I served as fulltime Silicon Valley Correspondent for CNBC.com from the day it went online in July 1999 until Microsoft Corp. assumed editorial control over the site in July 2001.
CNBC.com took its archives offline when the two sites merged. But many of the articles I wrote during this period are archived below. (Please note, however, that the internal links that would otherwise allow readers to view stock quote and message boards that are contained in these archives are no longer valid and will not work.)
I owe special thanks to my late friend and colleague Gary Brickman for lining up my job at CNBC.com. Gary is missed not only by his many friends, but also by the worlds of journalism and politics, both of which he so enriched and enlivened.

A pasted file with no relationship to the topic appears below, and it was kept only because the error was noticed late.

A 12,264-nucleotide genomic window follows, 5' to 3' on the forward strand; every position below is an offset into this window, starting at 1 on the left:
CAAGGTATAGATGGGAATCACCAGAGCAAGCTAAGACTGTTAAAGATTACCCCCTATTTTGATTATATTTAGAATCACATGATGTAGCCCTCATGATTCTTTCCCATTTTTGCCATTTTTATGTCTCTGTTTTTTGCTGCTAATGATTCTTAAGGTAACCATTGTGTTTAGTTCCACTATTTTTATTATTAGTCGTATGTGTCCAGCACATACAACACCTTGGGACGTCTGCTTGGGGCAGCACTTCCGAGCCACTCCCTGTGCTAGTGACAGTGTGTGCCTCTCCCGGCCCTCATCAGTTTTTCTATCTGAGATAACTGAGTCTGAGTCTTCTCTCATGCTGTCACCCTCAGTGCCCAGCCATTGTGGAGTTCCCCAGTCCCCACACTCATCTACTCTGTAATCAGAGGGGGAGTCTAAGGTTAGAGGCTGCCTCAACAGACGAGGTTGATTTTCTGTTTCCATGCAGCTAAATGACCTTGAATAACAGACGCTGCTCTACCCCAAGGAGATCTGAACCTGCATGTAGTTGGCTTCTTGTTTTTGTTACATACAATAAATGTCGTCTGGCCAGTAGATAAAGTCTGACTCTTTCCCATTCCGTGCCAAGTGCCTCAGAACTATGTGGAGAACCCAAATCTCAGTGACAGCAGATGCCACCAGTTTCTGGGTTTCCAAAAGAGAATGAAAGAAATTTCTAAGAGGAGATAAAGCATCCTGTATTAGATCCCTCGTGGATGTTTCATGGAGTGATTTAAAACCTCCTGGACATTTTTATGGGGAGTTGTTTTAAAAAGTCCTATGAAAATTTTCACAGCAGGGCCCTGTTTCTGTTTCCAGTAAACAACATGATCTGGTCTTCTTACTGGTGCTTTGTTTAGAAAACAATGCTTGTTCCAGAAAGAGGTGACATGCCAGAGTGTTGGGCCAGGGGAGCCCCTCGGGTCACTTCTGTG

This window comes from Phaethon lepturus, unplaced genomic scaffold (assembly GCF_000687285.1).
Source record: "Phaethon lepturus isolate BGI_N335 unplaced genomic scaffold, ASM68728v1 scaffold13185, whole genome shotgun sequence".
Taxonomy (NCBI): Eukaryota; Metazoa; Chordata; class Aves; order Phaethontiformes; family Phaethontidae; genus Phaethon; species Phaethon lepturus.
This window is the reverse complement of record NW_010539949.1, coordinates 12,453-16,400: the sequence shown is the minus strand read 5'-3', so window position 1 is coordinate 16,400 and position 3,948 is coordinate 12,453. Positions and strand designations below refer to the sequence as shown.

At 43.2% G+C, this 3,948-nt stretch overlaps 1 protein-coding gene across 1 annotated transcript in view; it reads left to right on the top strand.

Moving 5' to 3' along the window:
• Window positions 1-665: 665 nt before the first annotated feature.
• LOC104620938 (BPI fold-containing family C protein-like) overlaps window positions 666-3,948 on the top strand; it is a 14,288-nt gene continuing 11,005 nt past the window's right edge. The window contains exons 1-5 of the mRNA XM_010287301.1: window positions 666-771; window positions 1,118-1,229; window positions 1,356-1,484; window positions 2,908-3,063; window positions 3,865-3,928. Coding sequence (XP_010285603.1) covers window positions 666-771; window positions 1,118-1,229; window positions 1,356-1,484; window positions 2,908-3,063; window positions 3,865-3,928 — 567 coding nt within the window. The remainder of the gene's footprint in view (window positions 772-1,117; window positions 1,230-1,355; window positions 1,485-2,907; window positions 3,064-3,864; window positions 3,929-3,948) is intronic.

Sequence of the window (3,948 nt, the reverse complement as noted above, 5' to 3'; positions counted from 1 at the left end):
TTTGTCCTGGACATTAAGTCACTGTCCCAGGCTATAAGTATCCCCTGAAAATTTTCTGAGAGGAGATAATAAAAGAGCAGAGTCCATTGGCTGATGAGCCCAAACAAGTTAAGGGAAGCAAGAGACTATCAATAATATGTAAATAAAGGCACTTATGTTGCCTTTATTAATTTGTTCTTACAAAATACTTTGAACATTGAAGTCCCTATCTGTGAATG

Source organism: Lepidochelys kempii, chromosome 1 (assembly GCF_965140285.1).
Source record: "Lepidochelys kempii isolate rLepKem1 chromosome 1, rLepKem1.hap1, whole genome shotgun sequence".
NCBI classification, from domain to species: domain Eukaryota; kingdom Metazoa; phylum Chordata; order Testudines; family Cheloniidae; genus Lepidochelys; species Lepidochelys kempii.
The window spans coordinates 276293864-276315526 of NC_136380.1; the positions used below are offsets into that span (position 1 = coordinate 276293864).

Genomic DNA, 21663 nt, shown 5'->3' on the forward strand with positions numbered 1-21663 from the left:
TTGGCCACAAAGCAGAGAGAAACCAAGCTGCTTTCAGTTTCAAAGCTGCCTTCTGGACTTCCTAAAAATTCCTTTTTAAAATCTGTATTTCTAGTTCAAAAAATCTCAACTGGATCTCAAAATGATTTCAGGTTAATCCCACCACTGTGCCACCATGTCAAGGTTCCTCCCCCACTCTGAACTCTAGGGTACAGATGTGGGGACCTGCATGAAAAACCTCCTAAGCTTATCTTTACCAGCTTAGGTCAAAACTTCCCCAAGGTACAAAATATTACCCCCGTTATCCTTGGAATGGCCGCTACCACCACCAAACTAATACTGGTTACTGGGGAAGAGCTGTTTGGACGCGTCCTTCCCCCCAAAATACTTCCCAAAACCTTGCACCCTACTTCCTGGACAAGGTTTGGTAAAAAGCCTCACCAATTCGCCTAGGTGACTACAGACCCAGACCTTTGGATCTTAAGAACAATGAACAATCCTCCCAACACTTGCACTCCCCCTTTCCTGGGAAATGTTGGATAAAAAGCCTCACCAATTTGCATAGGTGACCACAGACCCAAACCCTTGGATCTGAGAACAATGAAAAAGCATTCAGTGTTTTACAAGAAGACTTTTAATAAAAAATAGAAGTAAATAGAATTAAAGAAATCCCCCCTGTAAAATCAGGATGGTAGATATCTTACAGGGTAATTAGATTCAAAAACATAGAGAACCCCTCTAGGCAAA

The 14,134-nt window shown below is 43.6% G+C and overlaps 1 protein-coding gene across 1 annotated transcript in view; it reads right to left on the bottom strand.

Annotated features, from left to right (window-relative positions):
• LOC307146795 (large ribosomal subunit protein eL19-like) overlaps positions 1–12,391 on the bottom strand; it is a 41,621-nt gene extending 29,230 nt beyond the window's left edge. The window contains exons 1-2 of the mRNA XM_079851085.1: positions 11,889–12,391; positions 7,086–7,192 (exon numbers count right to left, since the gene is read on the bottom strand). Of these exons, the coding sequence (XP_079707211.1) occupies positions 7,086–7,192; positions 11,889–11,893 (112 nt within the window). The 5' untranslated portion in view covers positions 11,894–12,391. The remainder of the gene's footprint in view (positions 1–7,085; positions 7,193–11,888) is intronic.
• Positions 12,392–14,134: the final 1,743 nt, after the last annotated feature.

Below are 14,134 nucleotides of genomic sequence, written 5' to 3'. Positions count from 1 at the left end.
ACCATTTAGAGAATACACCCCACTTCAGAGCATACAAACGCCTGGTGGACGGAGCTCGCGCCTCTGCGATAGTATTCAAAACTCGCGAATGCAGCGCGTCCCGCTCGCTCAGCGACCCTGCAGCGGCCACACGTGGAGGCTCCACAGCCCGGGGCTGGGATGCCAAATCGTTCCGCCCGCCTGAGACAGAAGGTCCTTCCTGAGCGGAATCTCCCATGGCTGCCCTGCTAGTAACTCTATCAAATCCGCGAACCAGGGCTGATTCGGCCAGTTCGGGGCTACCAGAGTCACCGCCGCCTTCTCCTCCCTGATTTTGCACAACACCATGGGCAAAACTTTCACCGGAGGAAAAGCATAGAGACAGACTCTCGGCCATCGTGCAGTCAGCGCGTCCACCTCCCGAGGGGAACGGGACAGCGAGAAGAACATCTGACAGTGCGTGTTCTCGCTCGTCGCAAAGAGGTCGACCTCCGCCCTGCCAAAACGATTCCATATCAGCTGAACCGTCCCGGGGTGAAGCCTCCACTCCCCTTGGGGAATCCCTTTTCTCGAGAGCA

While working for CNBC.com I collaborated with an astute, ambitious and visionary team of editors, including Pat Sheridan, Scott Bomboy, Caitlin Mollison, Geoff Lewis, Dean Patterson and Scott Gerlach, all of whom shared the common goal of finding new ways to use the Internet to democratize the flow of information about business and finance. I also appreciate the kind support provided to me during this period by CNBC president and CEO Pamela Thomas-Graham, CNBC general manager Bob Meyers and my many other spirited colleagues in Fort Lee, New Jersey who made working for the network such an enjoyable experience.
1999 to 2001 was an astonishing period in Silicon Valley history. The stories that follow offer a glimpse at — and a record of — those often heady days. Ironically, one of the very first pieces in my CNBC.com archives, dated August 6, 1999, warned investors that their optimism might not be justified.